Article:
Multiple sclerosis (MS) is a chronic inflammatory disease mainly characterized by demyelination and axonal loss. A formal diagnosis of MS is based on clinical and radiological dissemination in space and time, with an increasing role of imaging examinations. Cerebrospinal fluid (CSF) used in IgG-index testing and oligoclonal bands (OCB) are common laboratory tests used in the diagnosis of MS. In addition to MS, several other neurologic diseases generate CSF-specific OCB as a humoral immune response, along with 8% of normal individuals. We hypothesized that the measurement of immunoglobulin free light chains (FLC) in CSF could pose as an alternative to the current gold standard, labor-intensive, isoelectric-focusing gels (IEF) used for OCB. We proposed replacing OCB IEF testing with a quantitative nephelometric assay measuring CSF FLC as a more objective, less costly assay.

We compared 325 residual CSF and serum specimens with a previous order of OCB.  Nephelometric measurements of kappa and lambda free light chains were generated using a Freelite® assay (The Binding Site). Cut-offs were established using receiver operator characteristic (ROC) curves with patient clinical diagnosis of demyelination after chart-review as true positives.  We had a diverse group of patients with diagnosis categorized into 10 groups: demyelination (n=67), autoimmunity (n=53), non-inflammatory (n=50), inflammation (n=38), degeneration (n=28), peripheral neuropathy (n=24), infection (n=13), cancer (n=11), neuromyelitis optica (n=10), other (n=31).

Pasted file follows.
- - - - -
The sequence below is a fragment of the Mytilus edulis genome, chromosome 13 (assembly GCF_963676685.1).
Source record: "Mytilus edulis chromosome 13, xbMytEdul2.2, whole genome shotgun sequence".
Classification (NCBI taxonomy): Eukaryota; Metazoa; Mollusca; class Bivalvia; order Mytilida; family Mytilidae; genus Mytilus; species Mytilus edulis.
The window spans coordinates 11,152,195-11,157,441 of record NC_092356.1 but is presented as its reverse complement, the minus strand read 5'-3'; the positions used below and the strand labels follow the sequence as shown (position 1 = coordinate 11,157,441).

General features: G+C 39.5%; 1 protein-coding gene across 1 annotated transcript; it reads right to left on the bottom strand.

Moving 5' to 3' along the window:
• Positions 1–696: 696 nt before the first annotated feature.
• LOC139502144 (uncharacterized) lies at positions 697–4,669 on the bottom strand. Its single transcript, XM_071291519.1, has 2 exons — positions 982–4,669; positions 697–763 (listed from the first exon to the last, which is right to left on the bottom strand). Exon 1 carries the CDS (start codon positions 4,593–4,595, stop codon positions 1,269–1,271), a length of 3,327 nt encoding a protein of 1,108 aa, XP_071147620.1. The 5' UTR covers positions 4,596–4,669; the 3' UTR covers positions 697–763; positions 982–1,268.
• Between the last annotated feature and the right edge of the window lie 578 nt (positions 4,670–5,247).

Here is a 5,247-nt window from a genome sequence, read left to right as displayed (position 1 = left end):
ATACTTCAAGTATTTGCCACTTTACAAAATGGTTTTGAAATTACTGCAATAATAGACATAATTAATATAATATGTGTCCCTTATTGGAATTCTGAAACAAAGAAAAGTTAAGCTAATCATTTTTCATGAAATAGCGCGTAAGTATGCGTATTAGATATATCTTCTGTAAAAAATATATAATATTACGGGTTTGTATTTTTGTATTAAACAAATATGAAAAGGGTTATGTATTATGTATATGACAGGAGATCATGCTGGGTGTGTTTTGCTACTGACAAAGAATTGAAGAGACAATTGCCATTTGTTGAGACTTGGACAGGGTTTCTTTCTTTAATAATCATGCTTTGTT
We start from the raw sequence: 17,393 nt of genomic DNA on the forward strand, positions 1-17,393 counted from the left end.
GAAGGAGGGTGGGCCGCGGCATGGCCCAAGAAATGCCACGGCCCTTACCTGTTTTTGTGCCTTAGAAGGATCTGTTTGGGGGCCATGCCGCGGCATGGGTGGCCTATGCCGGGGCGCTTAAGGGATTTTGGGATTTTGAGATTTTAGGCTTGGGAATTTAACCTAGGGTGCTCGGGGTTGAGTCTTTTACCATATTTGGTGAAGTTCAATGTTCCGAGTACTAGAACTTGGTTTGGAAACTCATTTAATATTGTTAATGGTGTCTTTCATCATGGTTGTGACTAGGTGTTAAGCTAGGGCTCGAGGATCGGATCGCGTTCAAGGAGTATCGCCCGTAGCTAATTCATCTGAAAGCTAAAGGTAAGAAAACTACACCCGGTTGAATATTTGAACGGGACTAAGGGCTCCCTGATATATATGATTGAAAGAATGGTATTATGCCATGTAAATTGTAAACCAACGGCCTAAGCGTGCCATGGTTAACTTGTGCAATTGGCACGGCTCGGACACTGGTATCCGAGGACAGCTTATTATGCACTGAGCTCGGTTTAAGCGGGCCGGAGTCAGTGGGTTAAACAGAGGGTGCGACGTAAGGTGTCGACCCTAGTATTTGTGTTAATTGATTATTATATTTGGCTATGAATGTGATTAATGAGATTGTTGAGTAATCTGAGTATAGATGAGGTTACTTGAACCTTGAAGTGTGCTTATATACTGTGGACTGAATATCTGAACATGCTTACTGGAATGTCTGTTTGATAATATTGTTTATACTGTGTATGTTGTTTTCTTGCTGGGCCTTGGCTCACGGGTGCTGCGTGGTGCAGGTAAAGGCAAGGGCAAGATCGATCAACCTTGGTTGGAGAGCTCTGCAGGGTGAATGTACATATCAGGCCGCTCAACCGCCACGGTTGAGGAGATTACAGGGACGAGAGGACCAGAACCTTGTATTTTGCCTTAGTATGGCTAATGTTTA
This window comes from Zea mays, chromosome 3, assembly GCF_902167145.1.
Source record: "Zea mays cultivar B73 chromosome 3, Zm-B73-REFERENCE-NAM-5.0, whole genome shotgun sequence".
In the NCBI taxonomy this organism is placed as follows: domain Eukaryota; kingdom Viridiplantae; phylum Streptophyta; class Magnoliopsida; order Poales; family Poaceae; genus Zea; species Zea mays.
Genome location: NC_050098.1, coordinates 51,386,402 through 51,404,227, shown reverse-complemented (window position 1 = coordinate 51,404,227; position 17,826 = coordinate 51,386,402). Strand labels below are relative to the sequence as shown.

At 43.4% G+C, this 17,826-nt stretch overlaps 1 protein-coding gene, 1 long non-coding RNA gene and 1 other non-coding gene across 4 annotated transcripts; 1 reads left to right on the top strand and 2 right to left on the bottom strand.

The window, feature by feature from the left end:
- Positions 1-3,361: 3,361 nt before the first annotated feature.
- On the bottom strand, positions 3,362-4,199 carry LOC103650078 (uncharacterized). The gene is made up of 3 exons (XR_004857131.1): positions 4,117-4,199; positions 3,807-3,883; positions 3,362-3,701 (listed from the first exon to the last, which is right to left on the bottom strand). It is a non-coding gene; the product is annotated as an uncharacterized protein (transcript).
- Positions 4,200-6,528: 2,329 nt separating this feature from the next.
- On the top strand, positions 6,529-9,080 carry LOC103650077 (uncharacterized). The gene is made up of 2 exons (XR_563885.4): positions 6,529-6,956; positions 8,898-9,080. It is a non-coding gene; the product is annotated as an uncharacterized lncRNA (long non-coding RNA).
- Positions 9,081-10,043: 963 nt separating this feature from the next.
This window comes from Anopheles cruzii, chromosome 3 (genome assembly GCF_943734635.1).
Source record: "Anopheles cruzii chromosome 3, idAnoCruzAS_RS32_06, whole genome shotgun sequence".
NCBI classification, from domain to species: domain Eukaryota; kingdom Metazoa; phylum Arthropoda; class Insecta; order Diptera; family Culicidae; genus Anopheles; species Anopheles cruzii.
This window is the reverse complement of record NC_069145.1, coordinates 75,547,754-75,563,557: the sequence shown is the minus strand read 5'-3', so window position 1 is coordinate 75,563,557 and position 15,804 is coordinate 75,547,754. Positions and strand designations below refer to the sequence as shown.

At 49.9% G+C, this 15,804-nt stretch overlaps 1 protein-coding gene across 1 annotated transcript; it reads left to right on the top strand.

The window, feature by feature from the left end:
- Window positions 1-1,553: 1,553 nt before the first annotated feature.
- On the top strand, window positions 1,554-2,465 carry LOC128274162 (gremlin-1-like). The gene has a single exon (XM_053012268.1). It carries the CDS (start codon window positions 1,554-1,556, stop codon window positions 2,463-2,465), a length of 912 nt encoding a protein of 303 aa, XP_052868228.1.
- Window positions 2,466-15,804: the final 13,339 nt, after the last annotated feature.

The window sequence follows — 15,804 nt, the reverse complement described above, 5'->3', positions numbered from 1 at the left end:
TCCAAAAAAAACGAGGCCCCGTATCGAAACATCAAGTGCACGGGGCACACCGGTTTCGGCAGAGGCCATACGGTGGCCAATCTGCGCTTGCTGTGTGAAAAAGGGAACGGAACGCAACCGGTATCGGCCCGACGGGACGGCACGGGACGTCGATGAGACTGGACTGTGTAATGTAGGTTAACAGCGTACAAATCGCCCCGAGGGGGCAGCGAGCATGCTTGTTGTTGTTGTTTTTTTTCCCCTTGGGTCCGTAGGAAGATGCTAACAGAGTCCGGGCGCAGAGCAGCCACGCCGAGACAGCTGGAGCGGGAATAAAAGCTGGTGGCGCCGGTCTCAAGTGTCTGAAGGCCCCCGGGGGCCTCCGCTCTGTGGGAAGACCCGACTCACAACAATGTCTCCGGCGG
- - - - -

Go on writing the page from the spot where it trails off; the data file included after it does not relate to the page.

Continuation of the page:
A strict control group with conditions expected to be negative for OCB was used as true negatives. These included cancer, degenerative, non-inflammatory, others, and peripheral categories.  Using a cut-off of 4 unique CSF bands, OCB showed a sensitivity of 86.6% and specificity of 89.6%, with a diagnostic odds ratio (OR) of 55.68. Similarly, CSF kappa FLC had a sensitivity of 85.1% and specificity of 89.6%, with OR of 49.21, when a cut-off of 0.0875mg/dL was used, eliminating the need for a paired serum sample. The combination of OCB and CSF-index as a panel had no improvement on sensitivity and specificity over OCB alone.

Measuring kappa FLC in CSF instead of performing OCB, not only establishes a quantitative value to overcome the challenges that we see with a lack of harmonization in number of positive OCB bands between institutions, but it also saves the clinical laboratory in cost each year by reducing technologist time and turn-around time from 4h to 20 min. Most importantly, it significantly reduces the pressure on the technologist involved with meticulously reading OCB patterns.  We believe the clinical laboratory is ready for such a bold change. Do you?

For the complete study, see: CCLM 2018, Gurtner et al. []